Academy, 1 (1869–70), 128–30.
[Review of On the Hypotheses Upon Which Geometry is Based, by Georg F B Riemann]
Mathematics, Metaphysics, Popularization, Ancient Authorities, Hypothesis, Truth, Astronomy
Euclid , Carl F Gauss , Eugenio Beltrami , Nikolai I Lobachevsky , Thomas Young , James C Maxwell
Helmholtz claims that the conflicting axioms of geometry 'may be made generally interesting to all who have studied even the elements of mathematics', and attempts 'to give here the general drift and the results of these investigations, as far as it is possible to do so, without entering into mathematical calculations or using formulę' (128). After examining the non-Euclidean forms of geometry put forward by Georg F B Riemann, Helmholtz concludes that 'the axioms on which our geometrical system is based, are no necessary truths, depending solely on irrefragible laws of our thinking. On the contrary, other systems of geometry may be developed with perfect logical consistency. Our axioms are, indeed, the scientific expression of a most general fact of experience, the fact, namely, that in our space bodies can move freely without altering their form. From this fact of experience it follows, that our space is a space of constant curvature, but the value of this curvature can be found only by actual measurements' (130).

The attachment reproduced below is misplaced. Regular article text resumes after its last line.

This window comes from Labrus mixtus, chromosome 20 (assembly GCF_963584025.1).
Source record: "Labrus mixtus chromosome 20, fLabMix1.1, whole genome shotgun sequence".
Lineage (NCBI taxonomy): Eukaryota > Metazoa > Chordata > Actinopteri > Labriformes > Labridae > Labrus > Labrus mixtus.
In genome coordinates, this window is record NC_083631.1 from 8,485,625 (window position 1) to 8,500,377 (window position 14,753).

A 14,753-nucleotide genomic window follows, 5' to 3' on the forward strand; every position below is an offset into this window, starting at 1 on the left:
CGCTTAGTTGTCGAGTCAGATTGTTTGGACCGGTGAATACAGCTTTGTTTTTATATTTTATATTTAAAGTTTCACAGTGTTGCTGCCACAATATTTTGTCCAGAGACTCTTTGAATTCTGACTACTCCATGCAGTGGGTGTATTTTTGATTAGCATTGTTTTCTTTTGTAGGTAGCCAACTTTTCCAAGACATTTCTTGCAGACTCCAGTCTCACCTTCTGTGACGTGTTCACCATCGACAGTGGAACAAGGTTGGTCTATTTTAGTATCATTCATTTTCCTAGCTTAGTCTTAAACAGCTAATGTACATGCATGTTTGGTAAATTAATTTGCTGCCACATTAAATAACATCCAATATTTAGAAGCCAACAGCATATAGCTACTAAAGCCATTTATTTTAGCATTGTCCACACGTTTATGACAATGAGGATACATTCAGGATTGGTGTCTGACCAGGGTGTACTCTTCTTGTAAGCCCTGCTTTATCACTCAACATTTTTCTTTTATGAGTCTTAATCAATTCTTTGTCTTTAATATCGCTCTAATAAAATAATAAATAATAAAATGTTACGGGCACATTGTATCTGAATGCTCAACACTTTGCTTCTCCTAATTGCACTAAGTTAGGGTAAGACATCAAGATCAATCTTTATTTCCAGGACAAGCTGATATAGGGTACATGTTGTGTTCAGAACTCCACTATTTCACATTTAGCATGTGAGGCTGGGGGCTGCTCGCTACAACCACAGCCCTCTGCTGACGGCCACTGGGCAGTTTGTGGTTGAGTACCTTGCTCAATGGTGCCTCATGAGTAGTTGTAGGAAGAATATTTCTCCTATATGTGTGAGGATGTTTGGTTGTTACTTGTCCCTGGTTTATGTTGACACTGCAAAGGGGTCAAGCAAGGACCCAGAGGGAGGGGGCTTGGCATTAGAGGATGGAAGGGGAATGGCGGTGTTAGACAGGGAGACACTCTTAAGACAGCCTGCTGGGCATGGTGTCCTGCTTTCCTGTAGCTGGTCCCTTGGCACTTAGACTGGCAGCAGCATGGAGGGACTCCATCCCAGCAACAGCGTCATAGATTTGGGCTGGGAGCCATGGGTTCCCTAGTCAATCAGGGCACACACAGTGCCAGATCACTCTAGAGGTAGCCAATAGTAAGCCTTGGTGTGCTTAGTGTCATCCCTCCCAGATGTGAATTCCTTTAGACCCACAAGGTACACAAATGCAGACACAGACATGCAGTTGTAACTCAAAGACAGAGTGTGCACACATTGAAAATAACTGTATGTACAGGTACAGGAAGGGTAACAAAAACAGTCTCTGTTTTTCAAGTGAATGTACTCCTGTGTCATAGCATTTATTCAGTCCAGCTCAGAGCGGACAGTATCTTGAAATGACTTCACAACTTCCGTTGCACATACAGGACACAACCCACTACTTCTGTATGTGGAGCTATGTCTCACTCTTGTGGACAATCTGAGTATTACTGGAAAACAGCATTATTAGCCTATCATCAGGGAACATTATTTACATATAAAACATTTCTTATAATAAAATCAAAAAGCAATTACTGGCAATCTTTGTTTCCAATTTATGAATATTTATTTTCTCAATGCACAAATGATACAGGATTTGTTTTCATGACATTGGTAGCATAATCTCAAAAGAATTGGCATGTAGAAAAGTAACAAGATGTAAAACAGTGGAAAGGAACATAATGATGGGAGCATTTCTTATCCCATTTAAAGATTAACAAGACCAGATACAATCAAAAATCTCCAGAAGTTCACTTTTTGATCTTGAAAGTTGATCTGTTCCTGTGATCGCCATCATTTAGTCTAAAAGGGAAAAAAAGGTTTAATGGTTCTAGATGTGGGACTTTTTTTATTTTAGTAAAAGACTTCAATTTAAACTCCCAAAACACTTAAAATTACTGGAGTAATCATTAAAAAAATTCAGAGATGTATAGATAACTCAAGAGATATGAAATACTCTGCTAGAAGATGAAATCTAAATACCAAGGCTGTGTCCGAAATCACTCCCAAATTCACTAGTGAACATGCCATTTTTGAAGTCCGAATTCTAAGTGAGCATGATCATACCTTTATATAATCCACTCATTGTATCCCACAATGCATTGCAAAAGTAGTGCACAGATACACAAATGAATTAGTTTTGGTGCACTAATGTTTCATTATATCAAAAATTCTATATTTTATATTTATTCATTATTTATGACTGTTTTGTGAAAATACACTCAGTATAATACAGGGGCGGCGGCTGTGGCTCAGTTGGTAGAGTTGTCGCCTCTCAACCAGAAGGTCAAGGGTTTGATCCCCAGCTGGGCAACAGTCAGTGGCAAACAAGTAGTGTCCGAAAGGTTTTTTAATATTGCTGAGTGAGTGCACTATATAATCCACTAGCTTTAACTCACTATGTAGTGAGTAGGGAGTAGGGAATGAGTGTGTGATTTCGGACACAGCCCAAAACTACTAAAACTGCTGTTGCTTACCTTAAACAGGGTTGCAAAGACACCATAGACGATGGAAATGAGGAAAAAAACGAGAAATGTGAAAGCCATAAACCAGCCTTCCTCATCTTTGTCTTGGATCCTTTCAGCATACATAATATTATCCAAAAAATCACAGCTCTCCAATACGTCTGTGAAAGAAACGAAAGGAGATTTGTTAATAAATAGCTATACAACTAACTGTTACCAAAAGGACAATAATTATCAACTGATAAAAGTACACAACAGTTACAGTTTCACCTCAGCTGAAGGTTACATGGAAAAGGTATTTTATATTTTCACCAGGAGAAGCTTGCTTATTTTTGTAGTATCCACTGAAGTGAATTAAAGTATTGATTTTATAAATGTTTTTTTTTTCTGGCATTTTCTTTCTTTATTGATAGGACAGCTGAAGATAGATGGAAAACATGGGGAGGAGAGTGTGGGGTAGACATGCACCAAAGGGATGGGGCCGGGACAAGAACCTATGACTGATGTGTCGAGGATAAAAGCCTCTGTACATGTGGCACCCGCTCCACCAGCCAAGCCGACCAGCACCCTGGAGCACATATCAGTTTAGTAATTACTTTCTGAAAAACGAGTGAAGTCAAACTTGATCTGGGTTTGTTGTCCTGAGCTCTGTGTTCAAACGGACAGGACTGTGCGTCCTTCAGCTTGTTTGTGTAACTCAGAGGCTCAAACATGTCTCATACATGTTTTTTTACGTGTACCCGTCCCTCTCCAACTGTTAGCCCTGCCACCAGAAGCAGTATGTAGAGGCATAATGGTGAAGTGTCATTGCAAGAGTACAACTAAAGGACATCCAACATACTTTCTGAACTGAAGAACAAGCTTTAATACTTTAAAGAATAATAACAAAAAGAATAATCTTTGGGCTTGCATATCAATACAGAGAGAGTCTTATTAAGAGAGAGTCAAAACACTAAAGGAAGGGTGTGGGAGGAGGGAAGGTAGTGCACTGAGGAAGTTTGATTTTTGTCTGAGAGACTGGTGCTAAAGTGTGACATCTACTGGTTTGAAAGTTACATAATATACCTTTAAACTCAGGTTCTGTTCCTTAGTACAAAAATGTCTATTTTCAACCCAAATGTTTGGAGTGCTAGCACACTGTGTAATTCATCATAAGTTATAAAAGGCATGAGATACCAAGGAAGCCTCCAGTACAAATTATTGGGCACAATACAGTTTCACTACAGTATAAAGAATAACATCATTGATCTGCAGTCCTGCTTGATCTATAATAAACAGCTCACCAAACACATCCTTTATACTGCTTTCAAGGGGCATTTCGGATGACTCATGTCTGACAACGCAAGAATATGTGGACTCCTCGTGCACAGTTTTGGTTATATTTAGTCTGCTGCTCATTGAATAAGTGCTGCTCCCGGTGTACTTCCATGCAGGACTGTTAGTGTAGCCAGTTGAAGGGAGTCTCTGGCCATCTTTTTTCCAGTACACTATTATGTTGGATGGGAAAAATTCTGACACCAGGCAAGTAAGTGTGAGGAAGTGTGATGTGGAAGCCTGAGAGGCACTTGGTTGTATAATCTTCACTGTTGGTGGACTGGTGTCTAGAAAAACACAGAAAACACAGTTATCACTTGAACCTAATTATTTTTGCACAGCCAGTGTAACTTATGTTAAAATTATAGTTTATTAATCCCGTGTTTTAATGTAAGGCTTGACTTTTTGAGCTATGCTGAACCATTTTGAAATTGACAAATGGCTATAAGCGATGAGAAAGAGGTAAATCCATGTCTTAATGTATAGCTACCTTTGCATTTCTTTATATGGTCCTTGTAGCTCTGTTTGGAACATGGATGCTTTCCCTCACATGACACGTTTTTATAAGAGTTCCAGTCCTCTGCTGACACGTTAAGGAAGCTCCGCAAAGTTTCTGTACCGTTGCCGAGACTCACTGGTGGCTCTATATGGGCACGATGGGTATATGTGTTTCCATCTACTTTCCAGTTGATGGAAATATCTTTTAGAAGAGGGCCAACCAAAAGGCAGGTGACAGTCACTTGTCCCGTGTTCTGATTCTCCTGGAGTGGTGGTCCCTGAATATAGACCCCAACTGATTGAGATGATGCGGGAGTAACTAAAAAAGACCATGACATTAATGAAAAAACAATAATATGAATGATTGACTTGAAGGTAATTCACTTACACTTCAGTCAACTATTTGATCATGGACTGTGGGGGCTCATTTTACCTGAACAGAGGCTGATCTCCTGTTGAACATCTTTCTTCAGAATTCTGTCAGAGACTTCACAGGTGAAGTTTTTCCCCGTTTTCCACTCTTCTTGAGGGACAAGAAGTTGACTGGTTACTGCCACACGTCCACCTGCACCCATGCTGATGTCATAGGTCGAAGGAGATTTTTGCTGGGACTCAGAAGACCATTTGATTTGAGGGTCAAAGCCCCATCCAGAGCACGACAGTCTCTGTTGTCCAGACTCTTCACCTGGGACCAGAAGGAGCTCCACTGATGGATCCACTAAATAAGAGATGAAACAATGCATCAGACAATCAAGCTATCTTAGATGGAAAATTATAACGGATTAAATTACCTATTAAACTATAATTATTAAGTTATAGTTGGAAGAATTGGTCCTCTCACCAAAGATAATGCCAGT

Richards 1988, 78–85
© Science in the Nineteenth-Century Periodical Project, Universities of Leeds and Sheffield, 2005-07
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